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Timbuktu is a powerful indictment of the direct effects of religious extremism on the human soul. A profoundly moving piece of artistic expression against those who seek to corrupt and undermine the human spirit in the name of power, it's an equally beautiful and enraging experience that you'll think about long after watching.
Co-writer/director Abderrahmane Sissako's masterpiece consists of a series of vignettes about how the otherwise calm and humble lives of people in a small society around the dunes of Timbuktu are destroyed by a regional takeover from a group of extremist Islamic Jihadists. Even though their affiliation is not clearly stated in the film, the Jihadists fly the ISIL flag, leading the audience to believe that they're part of the terrorist organization that's been laying waste to many parts of The Middle East in recent years. The ISIL connection makes the film feel immediate and timely, but the universal way Sissako deals with the corruption and intense harm of any form of extremism makes his subject timeless and instantly relatable.
As soon as they show up in a tiny desert town, the Jihadists immediately implement a series of draconian rules that are more about the complete control and subjugation of other human beings than a genuine attempt at satisfying religious dogma. Sissako makes this point throughout the film with the absurdity that results from these rules. He rests his camera on a group of Jihadists trying to figure out how to fold an old man's pants since the old man doesn't have shorts, and apparently the Jihad calls for all men's lower legs to be exposed.
On the other hand, the fact that they force women to cover up from head to toe wasn't enough, so they force women to wear gloves, because, well, you got me there. If you're aroused simply by seeing female hands and can't control yourself, that says a lot more about you than the hands in question. One of the most emotionally draining yet inspirational scenes in Timbuktu takes place when a woman whose trade is to sell fish finally breaks down and tells the Jihadists that they can cut her hands if they won't let her work anymore.
With scenes like these, Sissako shows the audience the true tenacity of human freedom and expression. The best scene in the film depicts a group of young men playing soccer without a ball, since those in power forbid sports. A Hollywood filmmaker would have milked that moment with some unnecessary slow-motion shots and a maudlin score, yet Sissako organically finds the power within the situation and doesn't overdo it.
The vignettes are loosely strung around a main story involving a tragedy that befalls a cattle herder (Ibrahim Ahmed) and the frustratingly unfair trial he ends up having to endure at the hands of the fundamentalists. The central scene in Timbuktu concerns a conversation between the cattle herder and his captor. During one of the most soulful deliveries I've seen in a long time, the herder confesses to the captor that even though he doesn't fear death, the thought of never seeing his beloved daughter again haunts him. Of course the captor doesn't care about his sob story, he only wants to know if the herder can produce the 40 cows as payment for blood money, as laid out in the Q'uran. The performances by the actors who play the herder and his family are natural and heartbreaking, leading to a finale that's poignant and inevitable.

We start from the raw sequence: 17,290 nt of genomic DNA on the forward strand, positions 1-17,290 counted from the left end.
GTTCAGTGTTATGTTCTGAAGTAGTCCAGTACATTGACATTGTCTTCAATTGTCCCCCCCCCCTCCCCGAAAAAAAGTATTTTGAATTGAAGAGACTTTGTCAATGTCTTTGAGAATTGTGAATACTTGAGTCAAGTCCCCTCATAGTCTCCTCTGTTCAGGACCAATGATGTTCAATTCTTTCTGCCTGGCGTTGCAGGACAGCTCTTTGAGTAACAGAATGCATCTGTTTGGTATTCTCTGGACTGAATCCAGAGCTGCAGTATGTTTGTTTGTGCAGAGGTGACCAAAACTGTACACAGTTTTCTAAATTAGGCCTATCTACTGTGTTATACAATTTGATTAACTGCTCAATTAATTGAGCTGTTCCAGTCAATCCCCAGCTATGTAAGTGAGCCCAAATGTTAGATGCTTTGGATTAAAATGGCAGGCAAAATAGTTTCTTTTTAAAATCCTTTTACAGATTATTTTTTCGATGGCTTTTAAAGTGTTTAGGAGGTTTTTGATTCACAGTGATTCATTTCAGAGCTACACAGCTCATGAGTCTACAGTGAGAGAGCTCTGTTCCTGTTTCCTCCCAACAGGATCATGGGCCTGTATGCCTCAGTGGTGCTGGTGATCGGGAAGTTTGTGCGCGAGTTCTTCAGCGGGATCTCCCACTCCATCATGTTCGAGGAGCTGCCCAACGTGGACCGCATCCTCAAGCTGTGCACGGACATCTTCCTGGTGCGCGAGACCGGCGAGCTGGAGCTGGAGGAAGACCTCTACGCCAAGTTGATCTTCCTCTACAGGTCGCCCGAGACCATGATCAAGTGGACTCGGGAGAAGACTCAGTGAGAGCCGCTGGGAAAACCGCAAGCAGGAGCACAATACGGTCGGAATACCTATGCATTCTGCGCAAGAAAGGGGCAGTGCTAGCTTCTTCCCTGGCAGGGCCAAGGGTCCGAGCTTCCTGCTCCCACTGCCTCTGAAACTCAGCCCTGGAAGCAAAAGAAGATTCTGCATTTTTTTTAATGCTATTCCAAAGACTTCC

Timbuktu contains some of the most gorgeous cinematography of last year. Sissako takes full advantage of his vast and desolate West African locations to present beautiful shots than presses the theme that the grand scale of nature doesn't really care about our tiny squabbles. There are some shots of the Timbuktu country side that are so breathtaking, that one can almost hear Sissako saying "Suck it Terrence Malick" before dropping the mic. Of course he'd never do that, the man in the interview presented in this disc might be the most humble person on the planet. The film's 1080p transfer is incredibly clean and shows astounding definition. Regardless of the subject matter, you can easily use sections of Timbuktu as a demo disc.
The DTS-HD 5.1 mix presented on this Blu-ray does a great job capturing the varying depths of the sound presentation. Timbuktu is a very introspective film with a lot of silent moments, usually broken up by loud sounds (I'm looking at you, opening scene, which made me jump out of my seat while cranking the volume up to make sure the sound on the disc was working). This transfer does an excellent job bringing the experience to the small screen.
Interview with Abderrahmane Sissako: This 30-minute interview shows a discussion that took place at The Film Society of Lincoln Center after a screening of the film. Sissako calmly and succinctly relays his inspirations for the film and the production process. I just wish that the parts with the translator were cut out and we got subtitles on Sissako's answers. In this raw state, the interview drags a bit because we always have to wait for the translator.
We also get a Trailer.
Gorgeous, haunting, stupefying and moving, Timbuktu is an artistic slap in the face of religious fundamentalism. This Blu-ray does justice to the film's breathtaking visuals. Timbuktu comes very highly recommended.
Oktay Ege Kozak is a film critic and screenwriter based in Portland, Oregon. He also writes for The Playlist, The Oregon Herald, and Beyazperde.com